The process of successfully weaning patients from invasive mechanical ventilation is a great challenge for all healthcare providers working in critical care. Despite several recent advances in the care of intensive care patients, failed extubation remains a significant problem that may result in poor patient outcomes. A lack of consensus in many areas regarding clinical approach to extubation and the peri-extubation period exists, and the numerous strategies described in this review add to the complexity of the decision faced by the clinicians involved.
The process of weaning and timing of extubation may be improved by implementation of a consistent multidisciplinary approach to weaning, with a number of easily identifiable risk factors available to support clinical decision making. There are also many known risk factors that can be used to predict the likelihood of extubation failure; whilst these factors may not be easily modifiable, they do allow the identification of patients at a high risk of extubation failure who may require more detailed care and planning post extubation. Finally, a number of strategies, including non-invasive ventilation and high flow nasal oxygen therapy, are available to support carefully selected groups in the post extubation period. Evidence is emerging linking these adjuncts to a reduction in the risk of extubation failure. This article will discuss these risk factors and the evidence supporting their use in this challenging patient group.
The process of weaning from invasive mechanical ventilation (IMV), including discontinuation of IMV and removal of the endotracheal tube or tracheostomy from a patient’s airway, is an integral step in the management of a patient in the intensive care unit (ICU). Guidance on the optimal strategies and timing of weaning are varied and the process is beset by potential complications. Extubation failure is arguably the most serious complication of weaning and is defined as the need for reintubation within a 48-hour period of initial removal of the patient from IMV.1 Extubation failure is associated with several adverse healthcare-related outcomes and is thus of great significance to both healthcare providers and patients.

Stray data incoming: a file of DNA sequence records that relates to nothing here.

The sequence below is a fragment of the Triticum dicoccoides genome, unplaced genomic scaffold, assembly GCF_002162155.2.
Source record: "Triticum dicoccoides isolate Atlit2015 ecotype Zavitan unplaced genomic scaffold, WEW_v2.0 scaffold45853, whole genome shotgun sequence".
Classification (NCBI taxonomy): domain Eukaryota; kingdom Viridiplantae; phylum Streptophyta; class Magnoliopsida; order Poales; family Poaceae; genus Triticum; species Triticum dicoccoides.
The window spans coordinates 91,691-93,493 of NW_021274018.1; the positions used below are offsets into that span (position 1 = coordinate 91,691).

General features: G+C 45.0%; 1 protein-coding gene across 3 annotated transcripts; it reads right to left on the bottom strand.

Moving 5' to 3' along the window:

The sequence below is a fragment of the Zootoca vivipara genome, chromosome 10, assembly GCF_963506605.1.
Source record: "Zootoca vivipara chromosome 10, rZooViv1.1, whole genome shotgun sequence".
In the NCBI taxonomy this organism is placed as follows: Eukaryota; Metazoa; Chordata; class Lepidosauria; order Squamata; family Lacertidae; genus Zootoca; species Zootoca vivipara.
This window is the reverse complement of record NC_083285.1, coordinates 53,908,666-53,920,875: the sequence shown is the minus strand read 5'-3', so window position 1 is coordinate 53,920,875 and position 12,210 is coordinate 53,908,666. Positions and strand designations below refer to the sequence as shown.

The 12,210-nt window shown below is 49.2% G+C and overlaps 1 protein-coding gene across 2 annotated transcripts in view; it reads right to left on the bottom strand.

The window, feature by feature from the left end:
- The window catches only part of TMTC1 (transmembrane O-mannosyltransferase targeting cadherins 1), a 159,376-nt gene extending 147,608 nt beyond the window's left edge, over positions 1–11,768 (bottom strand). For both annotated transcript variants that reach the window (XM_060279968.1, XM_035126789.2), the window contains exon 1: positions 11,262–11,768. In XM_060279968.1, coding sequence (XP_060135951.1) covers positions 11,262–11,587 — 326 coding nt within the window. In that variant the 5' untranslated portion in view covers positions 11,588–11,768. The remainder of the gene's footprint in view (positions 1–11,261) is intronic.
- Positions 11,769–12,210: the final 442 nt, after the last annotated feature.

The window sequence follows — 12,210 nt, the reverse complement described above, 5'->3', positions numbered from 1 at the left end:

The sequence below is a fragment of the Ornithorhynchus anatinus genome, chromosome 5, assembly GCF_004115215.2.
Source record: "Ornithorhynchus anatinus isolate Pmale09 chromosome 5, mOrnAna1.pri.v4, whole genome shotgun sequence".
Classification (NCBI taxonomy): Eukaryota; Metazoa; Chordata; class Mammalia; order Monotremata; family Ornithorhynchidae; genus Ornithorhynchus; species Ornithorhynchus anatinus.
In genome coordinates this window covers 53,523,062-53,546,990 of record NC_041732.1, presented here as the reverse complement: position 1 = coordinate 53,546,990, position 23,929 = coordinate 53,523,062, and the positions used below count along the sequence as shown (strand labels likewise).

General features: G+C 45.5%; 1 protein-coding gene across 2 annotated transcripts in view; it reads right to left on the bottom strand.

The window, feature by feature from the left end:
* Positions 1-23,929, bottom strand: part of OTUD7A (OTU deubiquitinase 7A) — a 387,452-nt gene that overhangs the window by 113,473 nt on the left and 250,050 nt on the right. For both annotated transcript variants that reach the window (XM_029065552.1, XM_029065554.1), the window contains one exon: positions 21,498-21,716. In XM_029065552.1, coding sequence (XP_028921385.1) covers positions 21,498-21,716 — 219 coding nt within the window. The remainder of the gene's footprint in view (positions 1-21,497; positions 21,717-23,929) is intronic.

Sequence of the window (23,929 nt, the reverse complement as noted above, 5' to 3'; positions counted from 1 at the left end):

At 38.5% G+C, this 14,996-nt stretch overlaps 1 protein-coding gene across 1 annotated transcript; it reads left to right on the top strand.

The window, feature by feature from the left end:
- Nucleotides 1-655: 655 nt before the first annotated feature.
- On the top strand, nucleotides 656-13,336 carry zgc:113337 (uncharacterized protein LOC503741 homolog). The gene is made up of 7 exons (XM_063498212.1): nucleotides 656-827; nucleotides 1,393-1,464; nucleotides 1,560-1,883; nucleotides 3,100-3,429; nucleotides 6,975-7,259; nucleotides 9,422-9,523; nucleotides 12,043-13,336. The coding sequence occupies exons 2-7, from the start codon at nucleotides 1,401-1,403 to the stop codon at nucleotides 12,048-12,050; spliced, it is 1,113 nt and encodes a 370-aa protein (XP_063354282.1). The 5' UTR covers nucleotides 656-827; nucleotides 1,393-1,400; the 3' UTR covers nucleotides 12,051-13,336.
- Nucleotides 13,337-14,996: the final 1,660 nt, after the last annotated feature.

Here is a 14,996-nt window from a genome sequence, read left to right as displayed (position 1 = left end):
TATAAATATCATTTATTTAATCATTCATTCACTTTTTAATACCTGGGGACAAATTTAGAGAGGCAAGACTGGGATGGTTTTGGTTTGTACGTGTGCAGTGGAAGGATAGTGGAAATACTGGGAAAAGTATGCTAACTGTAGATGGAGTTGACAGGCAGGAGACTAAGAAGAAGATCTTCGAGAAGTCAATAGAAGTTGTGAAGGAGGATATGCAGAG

Despite numerous advances in intensive care management in recent years, extubation failure rates have remained relatively unchanged over the last decade, with ≤25% of patients extubated in an ICU requiring reintubation within 48 hours.2 It is widely reported that reintubation secondary to post extubation respiratory failure is associated with several adverse outcomes, including increased hospital length of stay and mortality.3,4 These risks, however, must be balanced against the risks associated with continued and prolonged IMV, which, in turn, may be associated with significant complications.5
Several approaches have been studied to improve the process of weaning from IMV by facilitating a successful transition from IMV to spontaneous ventilation. These range from careful patient selection to supportive treatments to minimise the risk of failure following extubation. This article will review the current evidence behind these strategies and discuss the challenges encountered when extubating patients in the ICU.
WHEN TO EXTUBATE
It is not disputed that in the acute setting, both intubation and IMV are essential as well as life-saving interventions that are mainstays of care in critically ill patients.6 However, it is also well documented that prolonged IMV is associated with a number of adverse outcomes, including ventilator associated pneumonia, ICU-acquired weakness, and increased hospital length of stay.5,7 Several stages of mechanical ventilation have been proposed (Figure 1), with the weaning process beginning after reversal of the precipitating cause that led to intubation.1 Weaning encompasses the patient journey from the initiation of reducing ventilator support to the removal of the endotracheal tube.8
This transition from IMV to spontaneous breathing in the critical care population is often complex with multiple confounding factors to consider9 and differs significantly from the process of waking and extubation following general anaesthesia for surgical procedures. Patients starting the weaning process early and extubating rapidly have lower rates of mortality and morbidity.5 Despite awareness of this, weaning from IMV in the ICU is often delayed, which increases the risk of patient complications as well as the cost and stress on already stretched healthcare resources.1,5,10 The rationale that weaning can often be started earlier in the ICU is supported by the findings of Epstein et al.,11 who found that ≤50% of patients accidentally extubated in the ICU did not require subsequent reintubation.